# Biplot of PCA in R (2 Examples)

In this article you’ll learn how to draw a biplot of a Principal Component Analysis (PCA) in the R programming language.

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## Creation of Sample Data and Add-On Libraries

First of all, we will be using the factoextra library. If you haven’t installed it yet, now is the right time to do it:

install.packages("factoextra") |

install.packages("factoextra")

The next step (or the first step if you had already installed this library), is to load the package:

library("factoextra") |

library("factoextra")

Now, we will create a data frame in order to use it as an example in this tutorial. Our data frame will have 40 samples and 14 features:

set.seed(99991) data <- matrix(nrow=40, ncol=14) colnames(data) <- c(paste("F", 1:14, sep="")) rownames(data) <- paste("sample", 1:nrow(data), sep="") for (i in 1:40) { v.values <- rpois(14, lambda = sample(x=1:199, size=1)) data[i, ] <- c(v.values) } |

set.seed(99991) data <- matrix(nrow=40, ncol=14) colnames(data) <- c(paste("F", 1:14, sep="")) rownames(data) <- paste("sample", 1:nrow(data), sep="") for (i in 1:40) { v.values <- rpois(14, lambda = sample(x=1:199, size=1)) data[i, ] <- c(v.values) }

Thus, our data will look like this (we will show only the head):

head(data) # [,1] [,2] [,3] [,4] [,5] [,6] [,7] [,8] [,9] [,10] [,11] [,12] [,13] [,14] # [1,] 106 91 97 125 119 110 101 124 93 117 124 117 110 126 # [2,] 32 37 34 53 39 40 49 50 28 37 44 25 50 34 # [3,] 150 128 158 138 148 114 151 154 154 117 134 116 120 139 # [4,] 33 39 32 32 37 24 47 40 41 37 40 25 37 29 # [5,] 173 187 181 172 173 179 151 181 196 158 193 185 179 186 # [6,] 130 141 118 104 126 111 111 128 141 110 130 105 98 100 |

head(data) # [,1] [,2] [,3] [,4] [,5] [,6] [,7] [,8] [,9] [,10] [,11] [,12] [,13] [,14] # [1,] 106 91 97 125 119 110 101 124 93 117 124 117 110 126 # [2,] 32 37 34 53 39 40 49 50 28 37 44 25 50 34 # [3,] 150 128 158 138 148 114 151 154 154 117 134 116 120 139 # [4,] 33 39 32 32 37 24 47 40 41 37 40 25 37 29 # [5,] 173 187 181 172 173 179 151 181 196 158 193 185 179 186 # [6,] 130 141 118 104 126 111 111 128 141 110 130 105 98 100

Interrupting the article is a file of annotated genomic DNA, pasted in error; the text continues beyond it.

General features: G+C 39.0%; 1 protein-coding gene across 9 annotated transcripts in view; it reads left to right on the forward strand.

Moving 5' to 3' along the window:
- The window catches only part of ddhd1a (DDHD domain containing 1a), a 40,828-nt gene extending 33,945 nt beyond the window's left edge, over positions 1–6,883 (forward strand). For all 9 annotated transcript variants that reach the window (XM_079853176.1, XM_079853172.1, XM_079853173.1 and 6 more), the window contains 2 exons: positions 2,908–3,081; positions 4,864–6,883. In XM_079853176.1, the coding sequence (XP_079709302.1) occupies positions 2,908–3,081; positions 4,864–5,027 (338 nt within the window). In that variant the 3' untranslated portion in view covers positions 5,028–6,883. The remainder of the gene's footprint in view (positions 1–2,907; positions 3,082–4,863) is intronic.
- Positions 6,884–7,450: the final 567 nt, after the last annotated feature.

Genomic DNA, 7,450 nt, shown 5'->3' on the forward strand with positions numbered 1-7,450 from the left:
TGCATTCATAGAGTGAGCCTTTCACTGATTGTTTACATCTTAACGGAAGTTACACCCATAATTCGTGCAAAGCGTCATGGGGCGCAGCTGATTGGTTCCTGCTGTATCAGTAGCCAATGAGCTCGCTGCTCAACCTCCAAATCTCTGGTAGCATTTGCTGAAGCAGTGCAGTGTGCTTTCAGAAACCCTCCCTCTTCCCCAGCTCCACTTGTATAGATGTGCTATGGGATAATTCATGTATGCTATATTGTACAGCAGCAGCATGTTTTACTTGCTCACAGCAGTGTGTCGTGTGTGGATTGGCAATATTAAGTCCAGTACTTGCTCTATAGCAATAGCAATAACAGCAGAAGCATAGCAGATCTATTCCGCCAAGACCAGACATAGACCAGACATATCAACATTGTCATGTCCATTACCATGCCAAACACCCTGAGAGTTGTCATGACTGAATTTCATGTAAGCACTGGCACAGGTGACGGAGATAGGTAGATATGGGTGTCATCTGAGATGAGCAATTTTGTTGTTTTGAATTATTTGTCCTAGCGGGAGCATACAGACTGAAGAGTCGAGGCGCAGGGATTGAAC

Now, let’s perform our PCA.

## Perform the PCA

We will perform our PCA using the prcomp() function:

df_pca <- prcomp(data, scale=TRUE) summary(df_pca) # Importance of components: # PC1 PC2 PC3 PC4 PC5 PC6 PC7 PC8 PC9 PC10 PC11 # Standard deviation 3.6697 0.30958 0.26649 0.25720 0.24067 0.23292 0.20599 0.18870 0.17864 0.15272 0.14200 # Proportion of Variance 0.9619 0.00685 0.00507 0.00473 0.00414 0.00388 0.00303 0.00254 0.00228 0.00167 0.00144 # Cumulative Proportion 0.9619 0.96878 0.97385 0.97857 0.98271 0.98659 0.98962 0.99216 0.99444 0.99611 0.99755 # PC12 PC13 PC14 # Standard deviation 0.12196 0.10081 0.09642 # Proportion of Variance 0.00106 0.00073 0.00066 # Cumulative Proportion 0.99861 0.99934 1.00000 |

df_pca <- prcomp(data, scale=TRUE) summary(df_pca) # Importance of components: # PC1 PC2 PC3 PC4 PC5 PC6 PC7 PC8 PC9 PC10 PC11 # Standard deviation 3.6697 0.30958 0.26649 0.25720 0.24067 0.23292 0.20599 0.18870 0.17864 0.15272 0.14200 # Proportion of Variance 0.9619 0.00685 0.00507 0.00473 0.00414 0.00388 0.00303 0.00254 0.00228 0.00167 0.00144 # Cumulative Proportion 0.9619 0.96878 0.97385 0.97857 0.98271 0.98659 0.98962 0.99216 0.99444 0.99611 0.99755 # PC12 PC13 PC14 # Standard deviation 0.12196 0.10081 0.09642 # Proportion of Variance 0.00106 0.00073 0.00066 # Cumulative Proportion 0.99861 0.99934 1.00000

Let’s see how the two principal components look in a biplot.

## Example 1: Biplot of PCA Using Base R

Creating a biplot of our PCA using base R is quite easy. We just have to use the biplot() function:

biplot(df_pca) |

biplot(df_pca)

## Example 2: Biplot of PCA Using factoextra Package

We can also create a biplot by using the fviz_pca_biplot() function from the factoextra package:

fviz_pca_biplot(df_pca, repel = TRUE, col.var = "deepskyblue", col.ind = "gray40") |

fviz_pca_biplot(df_pca, repel = TRUE, col.var = "deepskyblue", col.ind = "gray40")

As shown, in both types of biplot we can see how the samples and the features are distributed in relation to the first and the second principal components.

## Video, Further Resources & Summary

Do you want to know more about the biplot of a PCA in R? Then you should have a look at the following YouTube video of the Statistics Globe YouTube channel.

*The YouTube video will be added soon.*

You can also take a look to some of the other tutorials on Statistics Globe:

In this post you have learned two examples of how to **make a biplot of a PCA in R**. Leave a comment if you have any questions.

This page was created in collaboration with Paula Villasante Soriano. Please have a look at Paula’s author page to get more information about her academic background and the other articles she has written for Statistics Globe.

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